and some lumber yards.
2. Mini-blinds: used to reflect sunlight and focus daylight; can be
found in most department or drapery stores.
3. lnsulated decorative ceiling tiles: added to the ceilings as
insulation; can be found in lumber yards and energy stores.
4. Thermal wallpaper: used to add insulation to outside walls; can be
found in energy stores, lumber yards and some wallpaper stores.
5. Vinyl wallpaper: used as a vapor barrier on outside walls; found in
6. Patterned and dyed concrete floors: used as a thermal mass, cheaper
than tile floor and aesthetically pleasing; inquire of local
7. Area rugs: used on north walls to insulate, in buffer areas to
insulate or add psychological warmth; can be found in department and
8. Quarry tile, ceramic tile, brick veneer or paving brick: used as a
decorative treatment and additional mass over the thermal mass floor or
wall; can be found at building supply firms and some lumber yards.
9. Fluorescent lighting fixtures: used to replace some incandescent
fixtures, especially in bathrooms, kitchens and utility rooms; can be
found in electrical and lighting supply stores.
10. Other energy-conscious design products can be found in energy
stores or order the Solar Age Resource Book, Everest House, 1133 Avenue
of the Americas, New York, NY 10019.
This information comes from Michigan State University Extension
bulletin E-1771, Energy-Conscious Interior Design.
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This information is for
educational purposes only. References to commercial products or trade
names does not imply endorsement by MSU Extension or bias against those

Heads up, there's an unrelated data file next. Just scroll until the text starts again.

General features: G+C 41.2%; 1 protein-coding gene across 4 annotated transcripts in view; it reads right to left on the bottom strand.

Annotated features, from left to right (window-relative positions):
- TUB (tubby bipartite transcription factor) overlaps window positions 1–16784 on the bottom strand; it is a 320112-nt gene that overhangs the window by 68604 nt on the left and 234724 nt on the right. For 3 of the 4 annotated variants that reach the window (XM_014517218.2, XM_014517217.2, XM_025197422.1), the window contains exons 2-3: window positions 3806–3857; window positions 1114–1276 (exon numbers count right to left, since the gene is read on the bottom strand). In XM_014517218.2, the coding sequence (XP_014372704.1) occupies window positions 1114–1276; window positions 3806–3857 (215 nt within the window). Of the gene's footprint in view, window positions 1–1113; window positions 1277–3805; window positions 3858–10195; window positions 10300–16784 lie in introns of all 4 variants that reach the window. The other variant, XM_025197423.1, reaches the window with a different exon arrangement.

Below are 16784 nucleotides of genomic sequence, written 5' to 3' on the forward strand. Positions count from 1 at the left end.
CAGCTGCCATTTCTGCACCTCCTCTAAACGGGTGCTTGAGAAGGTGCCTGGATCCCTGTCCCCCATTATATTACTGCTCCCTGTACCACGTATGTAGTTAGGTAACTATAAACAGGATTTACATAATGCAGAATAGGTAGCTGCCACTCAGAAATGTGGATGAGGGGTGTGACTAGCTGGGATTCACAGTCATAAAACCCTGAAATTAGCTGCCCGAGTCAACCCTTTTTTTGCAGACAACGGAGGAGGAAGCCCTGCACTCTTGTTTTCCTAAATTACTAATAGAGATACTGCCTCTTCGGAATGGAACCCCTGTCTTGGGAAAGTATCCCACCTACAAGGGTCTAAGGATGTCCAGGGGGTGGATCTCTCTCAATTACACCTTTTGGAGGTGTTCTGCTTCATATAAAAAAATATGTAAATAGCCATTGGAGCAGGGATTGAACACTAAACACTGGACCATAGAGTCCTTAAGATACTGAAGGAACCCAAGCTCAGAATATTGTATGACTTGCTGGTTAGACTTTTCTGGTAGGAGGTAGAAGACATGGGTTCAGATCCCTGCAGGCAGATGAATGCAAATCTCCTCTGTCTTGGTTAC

not mentioned. This information becomes public property upon
publication and may be printed verbatim with credit to MSU Extension.
Reprinting cannot be used to endorse or advertise a commercial product
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employer. Michigan State University Extension programs and materials
are open to all without regard to race, color, national origin, gender,
gender identity, religion, age, height, weight, disability, political
beliefs, sexual orientation, marital status, family status or veteran
status. Issued in furtherance of MSU Extension work, acts of May 8 and
June 30, 1914, in cooperation with the U.S. Department of Agriculture.
Thomas G. Coon, Director, MSU Extension, East Lansing,MI 48824. This
information is for educational purposes only. Reference to commercial
products or trade names does not imply endorsement by MSU Extension or
bias against those not mentioned.
information.was reviewed as
of June 2008. For more information about the contents please